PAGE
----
The anti-bribery provisions and rights included in a contract will be determined by the extent of the influence of the company in the relationship. As principal, the company will require contractually that its agents and similar intermediaries conform to its anti-bribery programme, but in other associations (such as suppliers, consortia and joint ventures) the company may have insufficient leverage to insist on conformity to all elements of its anti-bribery programme and may have to rely more heavily on due diligence to ensure ethical behaviour by selecting the right partners. In all cases, the company should seek a contractual commitment that the third party will comply with anti-bribery and corruption laws and establish its own controls to prevent and detect breaches of this commitment.

As a key anti-bribery control, contractual clauses may also be used to mitigate specific bribery risks. For example, some companies apply additional provisions for high-risk intermediaries interacting with government, including detailed record keeping requirements for meetings with officials and for gifts and hospitality.

Contract – Examples of Good Practice

  • Set anti-bribery terms from the start: Make the contractual anti-bribery terms known at the start of the appointment/selection process when there is still contention for the award of the contract. A third party is more likely to agree terms when its bid is still under consideration than in the final stages when the appointment is all but ready to go. This also makes it less likely there will be late surprises or sticking points in drafting the agreement.
  • Reference codes, standards and laws: Consider requiring accordance with leading codes such as Transparency International’s Business Principles for Countering Bribery, the ICC Rules of Conduct and anti-bribery certifications (such as the forthcoming ISO 37001). References to laws can also be made such as the UK Bribery Act and the FCPA.
  • Provide model contracts: Provide those responsible for negotiating contracts with standard contracts and anti-bribery terms supported by a commentary and sound legal analysis. This is to ensure consistency and that anti-bribery terms are not deviated from during the course of negotiation and drafting whether through error, omission or external pressure.
  • Engage internally on contract terms: Ensure cross functional consultation for the drafting of standard contracts and that management understands the provisions, rights and contractual issues related to key risks including bribery.
  • Extend rights to cover sub-contractors: If the third party relies heavily on the use of sub-contractors, provide for rights extending to third parties, such as the right to be informed of or approve the appointment of all sub-contractors or to set criteria where a third party engages high-risk sub-contractors, engages with foreign public officials or has a past history of bribery incidents. The company may also require a first tier associate to require its own sub-contractors to conform to the company’s anti-bribery requirements. Where a supply chain is deemed high risk and the company has sufficient leverage, it should ensure that it has full visibility over a first tier associate’s suppliers. In exceptional cases where the supply chain is tightly integrated, this could include a contractual requirement that, in its own contracts with lower tier third parties, the first tier associate will include audit rights for the company itself or its representatives. In any case, the company should assure itself that the first tier associate has in place and is able to exercise audit rights over its own third parties.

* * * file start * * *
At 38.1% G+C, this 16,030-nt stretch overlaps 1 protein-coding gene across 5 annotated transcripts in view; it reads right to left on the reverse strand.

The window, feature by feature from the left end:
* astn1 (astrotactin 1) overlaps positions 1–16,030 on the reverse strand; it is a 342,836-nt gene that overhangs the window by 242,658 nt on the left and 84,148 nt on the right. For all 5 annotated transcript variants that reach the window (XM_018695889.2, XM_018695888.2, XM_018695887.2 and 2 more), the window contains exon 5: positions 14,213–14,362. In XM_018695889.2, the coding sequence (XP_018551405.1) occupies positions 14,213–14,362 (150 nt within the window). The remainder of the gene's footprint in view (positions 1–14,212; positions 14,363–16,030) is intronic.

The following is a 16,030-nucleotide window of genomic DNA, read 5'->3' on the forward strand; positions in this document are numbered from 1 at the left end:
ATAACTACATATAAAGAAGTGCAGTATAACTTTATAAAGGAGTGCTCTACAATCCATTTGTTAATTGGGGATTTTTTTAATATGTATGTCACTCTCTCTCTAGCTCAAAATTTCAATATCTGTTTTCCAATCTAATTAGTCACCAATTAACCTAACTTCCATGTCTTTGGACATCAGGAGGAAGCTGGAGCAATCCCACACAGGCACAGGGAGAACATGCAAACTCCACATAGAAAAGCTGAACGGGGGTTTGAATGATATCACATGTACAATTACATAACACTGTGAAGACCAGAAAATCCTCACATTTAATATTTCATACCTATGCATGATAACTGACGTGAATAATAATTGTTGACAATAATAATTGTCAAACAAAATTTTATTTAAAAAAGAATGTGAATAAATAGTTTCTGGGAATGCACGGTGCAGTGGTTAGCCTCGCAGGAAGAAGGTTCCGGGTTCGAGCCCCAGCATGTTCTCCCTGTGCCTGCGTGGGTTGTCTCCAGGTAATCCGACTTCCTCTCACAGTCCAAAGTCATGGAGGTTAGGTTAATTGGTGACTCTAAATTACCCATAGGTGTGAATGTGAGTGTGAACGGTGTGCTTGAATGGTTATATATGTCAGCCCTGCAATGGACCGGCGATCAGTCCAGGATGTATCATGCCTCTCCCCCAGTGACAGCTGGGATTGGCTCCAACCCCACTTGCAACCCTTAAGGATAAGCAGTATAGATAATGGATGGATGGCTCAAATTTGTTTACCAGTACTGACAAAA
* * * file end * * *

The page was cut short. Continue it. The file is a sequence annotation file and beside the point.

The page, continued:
• Update contract terms: For long-standing relationships or those arising from acquisitions, do not overlook updating contract terms. For high risk third parties, implement a procedure for regular review of contracts by legal and compliance. Laws and regulations, business environments, needs and other circumstances are ever changing. For instance, the coming into force of the UK Bribery Act meant that many contracts were updated to reflect the Act’s provisions. Over time, interpretations in legal cases relating to third parties may need to be reflected in third party contracts.
  • Define the process for responding to potential breaches. To encourage open discussion of bribery risks, set out clear expectations of how the third party should handle bribery incidents. Depending on the company’s leverage, define processes and timetables for the investigation, reporting and remediation of weaknesses in the third-party anti-bribery programme.
  • Create a detailed exit plan. For significant contracts, prepare a plan on how the company will exit the contract in the event of a breach of the anti-bribery requirements. This is particularly important for joint ventures and consortia where an exit can be complicated.
  • Maintain comprehensive records: Maintain complete and up-to-date inventory of third party relationships and contracts using an aggregated data system.

13.3.6 Management

Use tailored communications and training, together with advice and reporting mechanisms, to manage third party relationships

Provide tailored communications and training to third party relationship managers and third party employees, commensurate with the level of risk. Provide third parties with access to confidential advice and speak-up channels and follow up any credible reports.  Communications and training